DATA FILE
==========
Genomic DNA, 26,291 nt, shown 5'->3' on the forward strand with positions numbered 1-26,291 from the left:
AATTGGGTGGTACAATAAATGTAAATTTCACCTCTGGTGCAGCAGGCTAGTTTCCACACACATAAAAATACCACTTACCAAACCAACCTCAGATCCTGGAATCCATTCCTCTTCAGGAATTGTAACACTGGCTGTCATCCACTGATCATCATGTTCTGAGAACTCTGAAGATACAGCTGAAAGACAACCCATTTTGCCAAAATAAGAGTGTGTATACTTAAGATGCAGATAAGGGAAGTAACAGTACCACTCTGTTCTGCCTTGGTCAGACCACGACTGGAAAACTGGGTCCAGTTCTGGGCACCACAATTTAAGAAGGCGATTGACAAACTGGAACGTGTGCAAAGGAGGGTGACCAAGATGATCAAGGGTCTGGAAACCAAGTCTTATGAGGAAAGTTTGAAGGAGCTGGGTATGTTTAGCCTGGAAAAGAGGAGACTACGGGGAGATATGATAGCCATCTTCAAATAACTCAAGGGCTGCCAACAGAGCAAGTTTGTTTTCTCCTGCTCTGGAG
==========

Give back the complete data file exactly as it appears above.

Genomic DNA, 26,291 nt, shown 5'->3' on the forward strand with positions numbered 1-26,291 from the left:
AATTGGGTGGTACAATAAATGTAAATTTCACCTCTGGTGCAGCAGGCTAGTTTCCACACACATAAAAATACCACTTACCAAACCAACCTCAGATCCTGGAATCCATTCCTCTTCAGGAATTGTAACACTGGCTGTCATCCACTGATCATCATGTTCTGAGAACTCTGAAGATACAGCTGAAAGACAACCCATTTTGCCAAAATAAGAGTGTGTATACTTAAGATGCAGATAAGGGAAGTAACAGTACCACTCTGTTCTGCCTTGGTCAGACCACGACTGGAAAACTGGGTCCAGTTCTGGGCACCACAATTTAAGAAGGCGATTGACAAACTGGAACGTGTGCAAAGGAGGGTGACCAAGATGATCAAGGGTCTGGAAACCAAGTCTTATGAGGAAAGTTTGAAGGAGCTGGGTATGTTTAGCCTGGAAAAGAGGAGACTACGGGGAGATATGATAGCCATCTTCAAATAACTCAAGGGCTGCCAACAGAGCAAGTTTGTTTTCTCCTGCTCTGGAG